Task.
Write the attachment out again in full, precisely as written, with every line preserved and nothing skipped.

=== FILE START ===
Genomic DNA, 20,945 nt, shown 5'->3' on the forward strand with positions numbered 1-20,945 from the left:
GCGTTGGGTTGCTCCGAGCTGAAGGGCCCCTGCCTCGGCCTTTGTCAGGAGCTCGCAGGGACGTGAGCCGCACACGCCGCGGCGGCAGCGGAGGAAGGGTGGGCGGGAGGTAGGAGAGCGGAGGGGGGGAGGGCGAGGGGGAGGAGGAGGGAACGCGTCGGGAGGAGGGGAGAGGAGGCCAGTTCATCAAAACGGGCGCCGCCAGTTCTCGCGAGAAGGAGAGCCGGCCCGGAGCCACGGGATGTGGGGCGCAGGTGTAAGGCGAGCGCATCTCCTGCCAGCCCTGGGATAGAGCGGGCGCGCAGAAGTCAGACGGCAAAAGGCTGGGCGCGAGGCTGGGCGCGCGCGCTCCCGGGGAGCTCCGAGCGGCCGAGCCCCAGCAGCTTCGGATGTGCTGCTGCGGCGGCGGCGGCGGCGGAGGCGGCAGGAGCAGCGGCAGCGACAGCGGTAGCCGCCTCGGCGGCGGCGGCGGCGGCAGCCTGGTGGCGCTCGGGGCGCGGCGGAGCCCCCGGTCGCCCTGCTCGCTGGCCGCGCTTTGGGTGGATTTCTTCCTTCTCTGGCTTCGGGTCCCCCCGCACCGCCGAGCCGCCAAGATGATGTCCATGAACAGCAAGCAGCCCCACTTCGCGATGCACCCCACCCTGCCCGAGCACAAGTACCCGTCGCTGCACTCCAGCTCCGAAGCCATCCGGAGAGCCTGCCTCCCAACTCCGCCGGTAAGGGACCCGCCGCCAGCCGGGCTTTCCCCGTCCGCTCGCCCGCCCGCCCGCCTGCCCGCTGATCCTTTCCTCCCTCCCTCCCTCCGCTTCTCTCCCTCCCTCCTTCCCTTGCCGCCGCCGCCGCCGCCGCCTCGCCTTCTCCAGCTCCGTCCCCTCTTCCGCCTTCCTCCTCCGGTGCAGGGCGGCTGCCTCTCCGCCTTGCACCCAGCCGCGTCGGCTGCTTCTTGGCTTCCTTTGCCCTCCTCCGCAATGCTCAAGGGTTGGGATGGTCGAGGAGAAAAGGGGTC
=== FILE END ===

Genomic DNA, 20,945 nt, shown 5'->3' on the forward strand with positions numbered 1-20,945 from the left:
GCGTTGGGTTGCTCCGAGCTGAAGGGCCCCTGCCTCGGCCTTTGTCAGGAGCTCGCAGGGACGTGAGCCGCACACGCCGCGGCGGCAGCGGAGGAAGGGTGGGCGGGAGGTAGGAGAGCGGAGGGGGGGAGGGCGAGGGGGAGGAGGAGGGAACGCGTCGGGAGGAGGGGAGAGGAGGCCAGTTCATCAAAACGGGCGCCGCCAGTTCTCGCGAGAAGGAGAGCCGGCCCGGAGCCACGGGATGTGGGGCGCAGGTGTAAGGCGAGCGCATCTCCTGCCAGCCCTGGGATAGAGCGGGCGCGCAGAAGTCAGACGGCAAAAGGCTGGGCGCGAGGCTGGGCGCGCGCGCTCCCGGGGAGCTCCGAGCGGCCGAGCCCCAGCAGCTTCGGATGTGCTGCTGCGGCGGCGGCGGCGGCGGAGGCGGCAGGAGCAGCGGCAGCGACAGCGGTAGCCGCCTCGGCGGCGGCGGCGGCGGCAGCCTGGTGGCGCTCGGGGCGCGGCGGAGCCCCCGGTCGCCCTGCTCGCTGGCCGCGCTTTGGGTGGATTTCTTCCTTCTCTGGCTTCGGGTCCCCCCGCACCGCCGAGCCGCCAAGATGATGTCCATGAACAGCAAGCAGCCCCACTTCGCGATGCACCCCACCCTGCCCGAGCACAAGTACCCGTCGCTGCACTCCAGCTCCGAAGCCATCCGGAGAGCCTGCCTCCCAACTCCGCCGGTAAGGGACCCGCCGCCAGCCGGGCTTTCCCCGTCCGCTCGCCCGCCCGCCCGCCTGCCCGCTGATCCTTTCCTCCCTCCCTCCCTCCGCTTCTCTCCCTCCCTCCTTCCCTTGCCGCCGCCGCCGCCGCCGCCTCGCCTTCTCCAGCTCCGTCCCCTCTTCCGCCTTCCTCCTCCGGTGCAGGGCGGCTGCCTCTCCGCCTTGCACCCAGCCGCGTCGGCTGCTTCTTGGCTTCCTTTGCCCTCCTCCGCAATGCTCAAGGGTTGGGATGGTCGAGGAGAAAAGGGGTC